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  1. Ethical Reductionism.Neil Sinhababu - 2018 - Journal of Ethics and Social Philosophy 13 (1):32-52.
    Ethical reductionism is the best version of naturalistic moral realism. Reductionists regard moral properties as identical to properties appearing in successful scientific theories. Nonreductionists, including many of the Cornell Realists, argue that moral properties instead supervene on scientific properties without identity. I respond to two arguments for nonreductionism. First, nonreductionists argue that the multiple realizability of moral properties defeats reductionism. Multiple realizability can be addressed in ethics by identifying moral properties uniquely or disjunctively with properties of the special sciences. Second, (...)
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  • Why Cornell Moral Realism Cannot Provide an Adequate Account of Moral Knowledge.Elizabeth Tropman - 2014 - Theoria 80 (2):184-190.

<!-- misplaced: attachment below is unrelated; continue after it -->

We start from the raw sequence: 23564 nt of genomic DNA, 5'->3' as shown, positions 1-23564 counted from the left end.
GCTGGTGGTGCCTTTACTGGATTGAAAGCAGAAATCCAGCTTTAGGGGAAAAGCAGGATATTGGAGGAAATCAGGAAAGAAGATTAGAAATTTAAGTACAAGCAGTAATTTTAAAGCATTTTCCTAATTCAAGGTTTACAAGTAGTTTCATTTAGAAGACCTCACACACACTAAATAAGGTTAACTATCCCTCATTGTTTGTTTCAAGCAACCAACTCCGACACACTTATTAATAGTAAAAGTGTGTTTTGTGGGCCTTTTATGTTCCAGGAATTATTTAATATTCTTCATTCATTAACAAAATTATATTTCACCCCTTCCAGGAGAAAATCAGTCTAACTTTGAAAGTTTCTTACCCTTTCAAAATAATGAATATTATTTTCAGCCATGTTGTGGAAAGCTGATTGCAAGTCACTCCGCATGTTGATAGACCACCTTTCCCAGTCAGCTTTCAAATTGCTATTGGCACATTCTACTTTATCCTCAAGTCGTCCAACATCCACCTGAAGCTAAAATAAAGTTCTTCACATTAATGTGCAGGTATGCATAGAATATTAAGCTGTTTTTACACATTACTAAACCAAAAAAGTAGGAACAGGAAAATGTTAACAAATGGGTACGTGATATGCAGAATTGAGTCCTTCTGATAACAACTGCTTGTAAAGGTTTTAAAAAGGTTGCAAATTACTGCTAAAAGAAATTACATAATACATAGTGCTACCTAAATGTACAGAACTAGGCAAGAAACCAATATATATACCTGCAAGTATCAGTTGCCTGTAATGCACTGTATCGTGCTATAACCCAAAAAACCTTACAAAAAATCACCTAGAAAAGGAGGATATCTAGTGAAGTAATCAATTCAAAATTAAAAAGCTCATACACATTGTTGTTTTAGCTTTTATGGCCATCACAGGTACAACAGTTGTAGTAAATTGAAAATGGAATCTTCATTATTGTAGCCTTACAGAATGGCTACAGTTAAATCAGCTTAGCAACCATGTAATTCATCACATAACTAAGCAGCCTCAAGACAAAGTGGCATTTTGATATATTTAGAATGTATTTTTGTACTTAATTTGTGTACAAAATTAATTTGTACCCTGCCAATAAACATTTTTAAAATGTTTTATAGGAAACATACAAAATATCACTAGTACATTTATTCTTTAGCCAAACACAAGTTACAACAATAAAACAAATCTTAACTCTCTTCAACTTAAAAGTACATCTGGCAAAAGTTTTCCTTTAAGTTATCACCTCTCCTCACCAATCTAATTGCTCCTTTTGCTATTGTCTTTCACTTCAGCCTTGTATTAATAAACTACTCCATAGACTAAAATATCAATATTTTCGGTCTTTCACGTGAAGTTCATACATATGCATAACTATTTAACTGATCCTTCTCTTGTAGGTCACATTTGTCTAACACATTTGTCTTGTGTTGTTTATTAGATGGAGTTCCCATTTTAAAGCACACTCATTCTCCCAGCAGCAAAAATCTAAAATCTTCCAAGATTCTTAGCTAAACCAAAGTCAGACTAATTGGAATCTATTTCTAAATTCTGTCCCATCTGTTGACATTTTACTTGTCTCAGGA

According to Cornell moral realists, we can know about moral facts in much the same way that we do the empirical facts of the natural sciences. In “Can Cornell Moral Realism Adequately Account for Moral Knowledge?” (2012), I argue that this positive comparison to scientific knowledge hurts, rather than helps, the moral realist position. Joseph Long has recently defended Cornell moral realism against my concerns. In this article, I respond to Long's arguments and clarify important issues in the present debate.
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